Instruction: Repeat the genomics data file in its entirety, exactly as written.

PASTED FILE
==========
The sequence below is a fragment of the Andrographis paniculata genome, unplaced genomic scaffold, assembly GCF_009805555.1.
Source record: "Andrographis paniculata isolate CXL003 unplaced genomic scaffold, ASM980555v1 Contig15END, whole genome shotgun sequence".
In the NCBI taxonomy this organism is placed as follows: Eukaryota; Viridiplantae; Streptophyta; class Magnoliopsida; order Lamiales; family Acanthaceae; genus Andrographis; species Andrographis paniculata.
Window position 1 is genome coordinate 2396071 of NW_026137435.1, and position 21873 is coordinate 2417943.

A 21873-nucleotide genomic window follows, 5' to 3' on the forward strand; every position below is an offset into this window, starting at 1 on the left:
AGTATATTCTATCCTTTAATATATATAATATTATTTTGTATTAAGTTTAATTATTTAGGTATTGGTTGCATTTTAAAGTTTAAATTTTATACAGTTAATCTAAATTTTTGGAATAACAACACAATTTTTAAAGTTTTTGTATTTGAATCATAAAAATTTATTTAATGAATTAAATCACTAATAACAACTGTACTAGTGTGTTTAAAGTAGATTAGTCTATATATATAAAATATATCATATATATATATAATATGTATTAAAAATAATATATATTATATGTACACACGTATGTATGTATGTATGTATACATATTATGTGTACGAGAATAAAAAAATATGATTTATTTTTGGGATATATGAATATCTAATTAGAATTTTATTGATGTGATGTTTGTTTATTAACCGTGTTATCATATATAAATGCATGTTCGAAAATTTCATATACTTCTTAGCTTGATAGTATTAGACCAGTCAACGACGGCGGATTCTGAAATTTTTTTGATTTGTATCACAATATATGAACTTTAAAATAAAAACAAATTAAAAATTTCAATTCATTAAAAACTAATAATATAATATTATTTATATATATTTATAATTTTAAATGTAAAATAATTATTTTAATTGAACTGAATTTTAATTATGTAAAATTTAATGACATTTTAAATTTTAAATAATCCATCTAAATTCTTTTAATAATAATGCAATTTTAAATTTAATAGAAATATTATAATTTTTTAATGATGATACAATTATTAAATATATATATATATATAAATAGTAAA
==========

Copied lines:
The sequence below is a fragment of the Andrographis paniculata genome, unplaced genomic scaffold, assembly GCF_009805555.1.
Source record: "Andrographis paniculata isolate CXL003 unplaced genomic scaffold, ASM980555v1 Contig15END, whole genome shotgun sequence".
In the NCBI taxonomy this organism is placed as follows: Eukaryota; Viridiplantae; Streptophyta; class Magnoliopsida; order Lamiales; family Acanthaceae; genus Andrographis; species Andrographis paniculata.
Window position 1 is genome coordinate 2396071 of NW_026137435.1, and position 21873 is coordinate 2417943.

A 21873-nucleotide genomic window follows, 5' to 3' on the forward strand; every position below is an offset into this window, starting at 1 on the left:
AGTATATTCTATCCTTTAATATATATAATATTATTTTGTATTAAGTTTAATTATTTAGGTATTGGTTGCATTTTAAAGTTTAAATTTTATACAGTTAATCTAAATTTTTGGAATAACAACACAATTTTTAAAGTTTTTGTATTTGAATCATAAAAATTTATTTAATGAATTAAATCACTAATAACAACTGTACTAGTGTGTTTAAAGTAGATTAGTCTATATATATAAAATATATCATATATATATATAATATGTATTAAAAATAATATATATTATATGTACACACGTATGTATGTATGTATGTATACATATTATGTGTACGAGAATAAAAAAATATGATTTATTTTTGGGATATATGAATATCTAATTAGAATTTTATTGATGTGATGTTTGTTTATTAACCGTGTTATCATATATAAATGCATGTTCGAAAATTTCATATACTTCTTAGCTTGATAGTATTAGACCAGTCAACGACGGCGGATTCTGAAATTTTTTTGATTTGTATCACAATATATGAACTTTAAAATAAAAACAAATTAAAAATTTCAATTCATTAAAAACTAATAATATAATATTATTTATATATATTTATAATTTTAAATGTAAAATAATTATTTTAATTGAACTGAATTTTAATTATGTAAAATTTAATGACATTTTAAATTTTAAATAATCCATCTAAATTCTTTTAATAATAATGCAATTTTAAATTTAATAGAAATATTATAATTTTTTAATGATGATACAATTATTAAATATATATATATATATAAATAGTAAA